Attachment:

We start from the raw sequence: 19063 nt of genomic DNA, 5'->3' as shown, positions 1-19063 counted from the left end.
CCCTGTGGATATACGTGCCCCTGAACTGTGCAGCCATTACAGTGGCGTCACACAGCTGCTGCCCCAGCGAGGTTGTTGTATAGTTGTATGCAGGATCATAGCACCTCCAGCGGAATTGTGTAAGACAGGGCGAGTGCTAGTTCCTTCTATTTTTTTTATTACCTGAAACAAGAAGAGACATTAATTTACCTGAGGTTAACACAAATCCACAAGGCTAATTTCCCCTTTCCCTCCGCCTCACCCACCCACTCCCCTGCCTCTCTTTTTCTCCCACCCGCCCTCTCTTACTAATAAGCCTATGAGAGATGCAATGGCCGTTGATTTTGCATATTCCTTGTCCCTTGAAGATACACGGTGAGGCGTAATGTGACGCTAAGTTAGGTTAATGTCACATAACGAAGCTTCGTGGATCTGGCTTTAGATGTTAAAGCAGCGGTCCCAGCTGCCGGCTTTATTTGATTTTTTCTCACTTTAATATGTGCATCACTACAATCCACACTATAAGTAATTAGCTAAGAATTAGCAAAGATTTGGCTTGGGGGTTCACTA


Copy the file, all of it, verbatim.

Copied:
We start from the raw sequence: 19063 nt of genomic DNA, 5'->3' as shown, positions 1-19063 counted from the left end.
CCCTGTGGATATACGTGCCCCTGAACTGTGCAGCCATTACAGTGGCGTCACACAGCTGCTGCCCCAGCGAGGTTGTTGTATAGTTGTATGCAGGATCATAGCACCTCCAGCGGAATTGTGTAAGACAGGGCGAGTGCTAGTTCCTTCTATTTTTTTTATTACCTGAAACAAGAAGAGACATTAATTTACCTGAGGTTAACACAAATCCACAAGGCTAATTTCCCCTTTCCCTCCGCCTCACCCACCCACTCCCCTGCCTCTCTTTTTCTCCCACCCGCCCTCTCTTACTAATAAGCCTATGAGAGATGCAATGGCCGTTGATTTTGCATATTCCTTGTCCCTTGAAGATACACGGTGAGGCGTAATGTGACGCTAAGTTAGGTTAATGTCACATAACGAAGCTTCGTGGATCTGGCTTTAGATGTTAAAGCAGCGGTCCCAGCTGCCGGCTTTATTTGATTTTTTCTCACTTTAATATGTGCATCACTACAATCCACACTATAAGTAATTAGCTAAGAATTAGCAAAGATTTGGCTTGGGGGTTCACTA